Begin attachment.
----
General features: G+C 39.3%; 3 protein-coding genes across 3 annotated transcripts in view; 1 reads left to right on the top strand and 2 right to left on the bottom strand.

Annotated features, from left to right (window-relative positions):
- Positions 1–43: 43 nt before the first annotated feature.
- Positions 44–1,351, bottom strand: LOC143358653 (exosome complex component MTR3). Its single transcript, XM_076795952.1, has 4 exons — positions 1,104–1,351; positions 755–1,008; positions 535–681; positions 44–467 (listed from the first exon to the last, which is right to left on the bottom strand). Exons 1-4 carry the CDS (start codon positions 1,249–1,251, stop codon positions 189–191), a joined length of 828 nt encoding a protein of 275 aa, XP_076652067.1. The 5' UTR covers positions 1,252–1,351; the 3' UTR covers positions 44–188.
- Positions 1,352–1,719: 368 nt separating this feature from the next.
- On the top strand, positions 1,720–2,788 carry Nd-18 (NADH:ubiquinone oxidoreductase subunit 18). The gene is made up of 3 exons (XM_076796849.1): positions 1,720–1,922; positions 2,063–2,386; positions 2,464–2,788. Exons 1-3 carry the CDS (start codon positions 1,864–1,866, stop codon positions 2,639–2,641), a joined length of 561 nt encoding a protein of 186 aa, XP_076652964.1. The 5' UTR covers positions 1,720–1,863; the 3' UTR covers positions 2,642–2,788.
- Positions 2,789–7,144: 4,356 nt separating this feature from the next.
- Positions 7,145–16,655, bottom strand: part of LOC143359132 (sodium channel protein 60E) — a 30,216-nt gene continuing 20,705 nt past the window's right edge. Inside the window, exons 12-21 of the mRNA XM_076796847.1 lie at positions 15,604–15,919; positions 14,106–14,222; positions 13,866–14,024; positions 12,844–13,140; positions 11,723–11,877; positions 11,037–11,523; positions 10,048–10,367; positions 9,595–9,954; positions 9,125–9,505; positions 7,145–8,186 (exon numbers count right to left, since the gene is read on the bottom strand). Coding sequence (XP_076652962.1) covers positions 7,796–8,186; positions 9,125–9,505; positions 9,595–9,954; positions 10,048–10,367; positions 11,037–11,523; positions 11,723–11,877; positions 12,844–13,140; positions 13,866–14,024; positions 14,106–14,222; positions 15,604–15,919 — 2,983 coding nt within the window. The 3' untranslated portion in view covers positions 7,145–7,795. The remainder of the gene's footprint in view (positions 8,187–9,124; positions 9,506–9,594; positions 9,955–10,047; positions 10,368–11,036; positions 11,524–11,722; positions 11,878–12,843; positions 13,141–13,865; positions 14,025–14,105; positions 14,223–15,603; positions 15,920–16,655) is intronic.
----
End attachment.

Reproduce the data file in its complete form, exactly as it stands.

General features: G+C 39.3%; 3 protein-coding genes across 3 annotated transcripts in view; 1 reads left to right on the top strand and 2 right to left on the bottom strand.

Annotated features, from left to right (window-relative positions):
- Positions 1–43: 43 nt before the first annotated feature.
- Positions 44–1,351, bottom strand: LOC143358653 (exosome complex component MTR3). Its single transcript, XM_076795952.1, has 4 exons — positions 1,104–1,351; positions 755–1,008; positions 535–681; positions 44–467 (listed from the first exon to the last, which is right to left on the bottom strand). Exons 1-4 carry the CDS (start codon positions 1,249–1,251, stop codon positions 189–191), a joined length of 828 nt encoding a protein of 275 aa, XP_076652067.1. The 5' UTR covers positions 1,252–1,351; the 3' UTR covers positions 44–188.
- Positions 1,352–1,719: 368 nt separating this feature from the next.
- On the top strand, positions 1,720–2,788 carry Nd-18 (NADH:ubiquinone oxidoreductase subunit 18). The gene is made up of 3 exons (XM_076796849.1): positions 1,720–1,922; positions 2,063–2,386; positions 2,464–2,788. Exons 1-3 carry the CDS (start codon positions 1,864–1,866, stop codon positions 2,639–2,641), a joined length of 561 nt encoding a protein of 186 aa, XP_076652964.1. The 5' UTR covers positions 1,720–1,863; the 3' UTR covers positions 2,642–2,788.
- Positions 2,789–7,144: 4,356 nt separating this feature from the next.
- Positions 7,145–16,655, bottom strand: part of LOC143359132 (sodium channel protein 60E) — a 30,216-nt gene continuing 20,705 nt past the window's right edge. Inside the window, exons 12-21 of the mRNA XM_076796847.1 lie at positions 15,604–15,919; positions 14,106–14,222; positions 13,866–14,024; positions 12,844–13,140; positions 11,723–11,877; positions 11,037–11,523; positions 10,048–10,367; positions 9,595–9,954; positions 9,125–9,505; positions 7,145–8,186 (exon numbers count right to left, since the gene is read on the bottom strand). Coding sequence (XP_076652962.1) covers positions 7,796–8,186; positions 9,125–9,505; positions 9,595–9,954; positions 10,048–10,367; positions 11,037–11,523; positions 11,723–11,877; positions 12,844–13,140; positions 13,866–14,024; positions 14,106–14,222; positions 15,604–15,919 — 2,983 coding nt within the window. The 3' untranslated portion in view covers positions 7,145–7,795. The remainder of the gene's footprint in view (positions 8,187–9,124; positions 9,506–9,594; positions 9,955–10,047; positions 10,368–11,036; positions 11,524–11,722; positions 11,878–12,843; positions 13,141–13,865; positions 14,025–14,105; positions 14,223–15,603; positions 15,920–16,655) is intronic.